The swift parrots need our help. This endangered parrot, dependent on tree hollows in old Tasmanian trees, has been in serious decline as the forest landscape is altered. Breeding only in Tasmania, it has been the subject of ongoing research and community conservation. Earlier this year, the public was surprised and shocked to hear that illegal forest logging had destroyed critical nesting habitat, and a team of Victorian arborists realised they could contribute their skills. As a swift response to help the swift parrot, an expedition to Tasmania was planned by the Victorian Tree Industry Organisation to help build emergency nesting habitat.
Working with chainsaws and tree health, the arborists are uniquely experienced in the long term growth and structure of living trees. I was fortunate to join on the fieldwork on Bruny Island and help out as ground-crew while branches were carved into the size and configuration preferred by nesting swifties, and to learn a bit about the practice and theory of artificial habitat creation.
Grant Harris, of Ironbark Environmental Arboriculture/ Tree Climb Australia, shared his thoughts on the project: ‘We’ve use this technique of artificial hollow creation with the Major Mitchell’s Cockatoo in North-western Victoria; where we had very promising results. So I’m optimistic for success of this project.”
‘One advantage we have is the years of data on natural Swifty hollows, collected by Dejan Stojanovic and his team at Australian National University” he continued. “This data is extremely valuable as it gives us direction on the dimensions of the hollows we should be creating, to meet the Swifties breeding needs.’
Pat Kenyon of Tree Tactics recalled his work developing and championing the hollow carving technique:
In 2009, Philip Kenyon (Dad) and I started playing with the idea of carving hollows with chainsaws, this was mainly done on the end of branch stubs, we also met James Smith at Tree Net in Adelaide where he did a presentation on habitat and hollows in trees. I had done a reasonable amount of research into what sizes to create hollows but struggled with information off our Local Government Bodies with receiving any clear information (in Arborist terms) as to; height above ground, orientation or how big to create hollows and entrance holes.
After the 2009 fires the concept of habitat stumps became a real hit due to hundreds of thousands of trees needing to be removed. It became common practice for Councils to leave habitat stumps behind as it was cheaper to do this than remove the whole tree. The only part that Councils didn’t realize was that it can take up to 50 years or greater for a hollow to form, there are now thousand of solid upright logs left on road sides as habitat stumps that have little more value than perches.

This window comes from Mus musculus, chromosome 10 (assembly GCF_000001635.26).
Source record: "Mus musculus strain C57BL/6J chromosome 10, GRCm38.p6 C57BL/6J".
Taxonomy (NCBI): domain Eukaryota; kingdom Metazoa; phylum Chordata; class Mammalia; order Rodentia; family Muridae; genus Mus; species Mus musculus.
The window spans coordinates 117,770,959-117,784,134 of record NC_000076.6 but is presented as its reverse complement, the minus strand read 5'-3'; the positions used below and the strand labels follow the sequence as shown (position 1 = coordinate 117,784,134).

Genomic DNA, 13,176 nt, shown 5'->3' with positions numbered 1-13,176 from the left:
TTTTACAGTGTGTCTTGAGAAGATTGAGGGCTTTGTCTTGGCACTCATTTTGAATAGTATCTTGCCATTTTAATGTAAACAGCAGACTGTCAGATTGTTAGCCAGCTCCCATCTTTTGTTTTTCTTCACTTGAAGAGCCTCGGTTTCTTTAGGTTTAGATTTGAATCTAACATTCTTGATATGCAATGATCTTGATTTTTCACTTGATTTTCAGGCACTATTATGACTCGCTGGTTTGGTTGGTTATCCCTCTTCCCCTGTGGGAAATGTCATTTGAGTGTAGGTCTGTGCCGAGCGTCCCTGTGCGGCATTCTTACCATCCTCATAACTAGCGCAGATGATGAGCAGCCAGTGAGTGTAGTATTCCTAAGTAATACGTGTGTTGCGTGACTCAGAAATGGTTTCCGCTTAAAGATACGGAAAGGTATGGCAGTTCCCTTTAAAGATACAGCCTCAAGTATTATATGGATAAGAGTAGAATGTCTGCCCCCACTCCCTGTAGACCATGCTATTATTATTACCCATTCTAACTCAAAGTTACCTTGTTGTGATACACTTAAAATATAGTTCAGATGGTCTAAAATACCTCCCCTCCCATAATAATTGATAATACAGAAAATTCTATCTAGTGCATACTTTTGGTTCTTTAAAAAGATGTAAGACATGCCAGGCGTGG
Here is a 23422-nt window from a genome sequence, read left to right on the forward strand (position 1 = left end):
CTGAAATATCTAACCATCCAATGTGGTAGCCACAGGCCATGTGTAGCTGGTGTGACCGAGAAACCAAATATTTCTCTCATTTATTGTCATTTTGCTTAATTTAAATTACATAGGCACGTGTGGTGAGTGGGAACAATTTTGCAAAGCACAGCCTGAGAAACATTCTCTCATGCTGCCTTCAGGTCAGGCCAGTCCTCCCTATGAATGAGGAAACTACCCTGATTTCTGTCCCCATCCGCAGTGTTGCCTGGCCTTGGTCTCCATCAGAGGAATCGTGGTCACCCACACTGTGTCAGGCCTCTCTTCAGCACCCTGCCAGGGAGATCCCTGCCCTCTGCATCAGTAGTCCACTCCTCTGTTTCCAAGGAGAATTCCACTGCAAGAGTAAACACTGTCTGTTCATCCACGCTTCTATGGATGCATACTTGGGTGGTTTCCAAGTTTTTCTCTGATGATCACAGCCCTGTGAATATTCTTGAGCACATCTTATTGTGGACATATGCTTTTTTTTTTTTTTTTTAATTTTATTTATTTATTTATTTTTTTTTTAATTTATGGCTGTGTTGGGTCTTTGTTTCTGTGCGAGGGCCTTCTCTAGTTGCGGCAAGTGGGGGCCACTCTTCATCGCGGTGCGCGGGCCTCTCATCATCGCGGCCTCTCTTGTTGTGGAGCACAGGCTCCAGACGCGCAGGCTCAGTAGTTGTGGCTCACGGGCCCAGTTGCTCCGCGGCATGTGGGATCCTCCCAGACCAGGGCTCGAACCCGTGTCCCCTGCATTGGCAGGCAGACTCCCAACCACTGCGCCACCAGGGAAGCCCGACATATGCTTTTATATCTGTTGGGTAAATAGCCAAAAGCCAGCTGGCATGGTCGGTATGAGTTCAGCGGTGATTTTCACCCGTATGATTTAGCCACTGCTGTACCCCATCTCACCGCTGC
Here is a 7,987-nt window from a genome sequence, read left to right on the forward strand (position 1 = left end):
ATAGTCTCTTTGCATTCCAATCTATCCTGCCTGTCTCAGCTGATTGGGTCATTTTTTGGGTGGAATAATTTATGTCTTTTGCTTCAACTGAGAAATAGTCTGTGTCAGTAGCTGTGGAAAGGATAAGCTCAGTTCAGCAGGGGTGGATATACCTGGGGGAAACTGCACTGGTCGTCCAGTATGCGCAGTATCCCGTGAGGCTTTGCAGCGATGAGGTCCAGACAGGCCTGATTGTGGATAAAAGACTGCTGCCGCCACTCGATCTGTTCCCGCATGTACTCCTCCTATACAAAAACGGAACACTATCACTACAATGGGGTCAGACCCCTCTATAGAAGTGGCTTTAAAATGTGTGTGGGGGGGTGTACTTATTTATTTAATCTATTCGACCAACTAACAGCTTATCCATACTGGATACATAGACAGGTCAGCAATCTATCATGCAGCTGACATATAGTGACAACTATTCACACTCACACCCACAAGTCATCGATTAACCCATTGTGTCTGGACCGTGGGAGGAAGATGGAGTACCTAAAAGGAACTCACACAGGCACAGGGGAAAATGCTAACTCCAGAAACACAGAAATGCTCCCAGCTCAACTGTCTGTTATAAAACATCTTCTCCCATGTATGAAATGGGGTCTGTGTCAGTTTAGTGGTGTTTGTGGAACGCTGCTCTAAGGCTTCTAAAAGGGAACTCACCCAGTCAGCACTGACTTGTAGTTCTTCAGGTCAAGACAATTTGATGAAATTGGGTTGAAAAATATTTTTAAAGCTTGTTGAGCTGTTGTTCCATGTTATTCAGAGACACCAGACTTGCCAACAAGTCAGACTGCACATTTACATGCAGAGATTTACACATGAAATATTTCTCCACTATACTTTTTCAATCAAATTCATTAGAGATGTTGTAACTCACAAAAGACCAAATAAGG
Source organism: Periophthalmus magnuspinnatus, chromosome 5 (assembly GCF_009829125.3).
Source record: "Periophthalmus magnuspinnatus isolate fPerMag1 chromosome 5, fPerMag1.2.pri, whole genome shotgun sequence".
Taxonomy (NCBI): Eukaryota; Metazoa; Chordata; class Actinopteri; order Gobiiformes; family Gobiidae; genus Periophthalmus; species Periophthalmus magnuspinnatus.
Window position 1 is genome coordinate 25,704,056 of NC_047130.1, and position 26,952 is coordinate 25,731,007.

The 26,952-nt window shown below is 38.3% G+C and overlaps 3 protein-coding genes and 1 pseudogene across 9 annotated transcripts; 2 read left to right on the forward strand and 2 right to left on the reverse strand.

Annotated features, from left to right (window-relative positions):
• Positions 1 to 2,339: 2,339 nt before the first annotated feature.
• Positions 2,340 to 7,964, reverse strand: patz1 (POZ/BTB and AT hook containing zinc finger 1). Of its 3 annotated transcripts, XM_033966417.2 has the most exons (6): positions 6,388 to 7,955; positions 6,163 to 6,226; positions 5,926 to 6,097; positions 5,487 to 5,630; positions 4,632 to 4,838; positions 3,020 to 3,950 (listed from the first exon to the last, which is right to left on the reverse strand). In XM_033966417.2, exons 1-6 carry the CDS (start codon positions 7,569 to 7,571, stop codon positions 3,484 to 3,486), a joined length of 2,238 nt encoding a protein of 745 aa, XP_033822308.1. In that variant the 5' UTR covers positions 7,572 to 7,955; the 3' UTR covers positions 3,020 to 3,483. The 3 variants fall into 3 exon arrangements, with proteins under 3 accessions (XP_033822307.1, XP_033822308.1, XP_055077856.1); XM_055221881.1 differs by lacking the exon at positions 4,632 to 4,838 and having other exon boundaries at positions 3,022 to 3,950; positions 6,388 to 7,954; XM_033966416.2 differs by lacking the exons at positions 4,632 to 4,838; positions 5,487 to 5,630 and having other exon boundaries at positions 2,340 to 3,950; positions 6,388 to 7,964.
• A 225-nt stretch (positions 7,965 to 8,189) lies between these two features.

This is when the idea of habitat hollows really began. In 2010, Philip Kenyon and I did a presentation on how to create hollows at TreeNet, Adelaide. I caught up with James Smith there again and he gave me a range of modifications for our hollows and some science to develop these hollows further so they would successfully work. The most significant changes to make was locating the entrance as far from the bottom as possible rather than in the center, sloping bases so that they would drain and not cleaning out all the rough edges so that chicks can climb out.
With James Smith’s input we also came up with the Bat Maze, various forms of aquatic and ground based habitat that can be created in a matter of hours so you do not have to wait 50 or 100 years for them to decay and become useable. James also created the “Hollows for Habitat Guidelines” and put them into practical sizes that we could cut with chainsaws and provided an Orientation Chart which he made available on the VTIO website.
Since then we have run Habitat Creation workshops in, Victoria, Adelaide, NSW, Northern Territory and Queensland. With all of these workshops we have had plenty of positive input and feedback from people attending, and with every workshop we have made advances on the design and construction technique.
It been great to see the enthusiasm from everyone at the workshops and to change their views from cutting trees down to how they can keep them for creating habitat. From starting with the concept until now I have been directly involved in carving more than 200 hollows across Victoria.
Grant expressed his surprise at how well the expedition turned out: ‘I’m overwhelmed by the response of the VTIO members, it’s just fantastic! We’ve got over thirty professional arborists giving their time, providing their own equipment and sharing their skills. We’ve also had amazing support from the local community; it’s really a privilege to be working in such a beautiful place’.
‘We’ve installed over sixty artificial hollows, which it a great effort from the VTIO vols. This is the first step, the true measure of success is to see if these artificial hollows produce Swifty fledglings. It’s important to recognise this technique [artificial hollow creation] is a short term fix…a band-aid for hollow dependent species. It’s not a long-term solution or a substitute for conserving forests, which are managed to allow the development of natural hollows.”
YD Bar-Ness is a conservation ecologist based in Fremantle, Western Australia, on a long-term quest searching for the Kalpavriksh, the Wish-Fulfilling Tree of ancient Indian myth. He hasn’t found it yet, but will make sure to tell you when he does.
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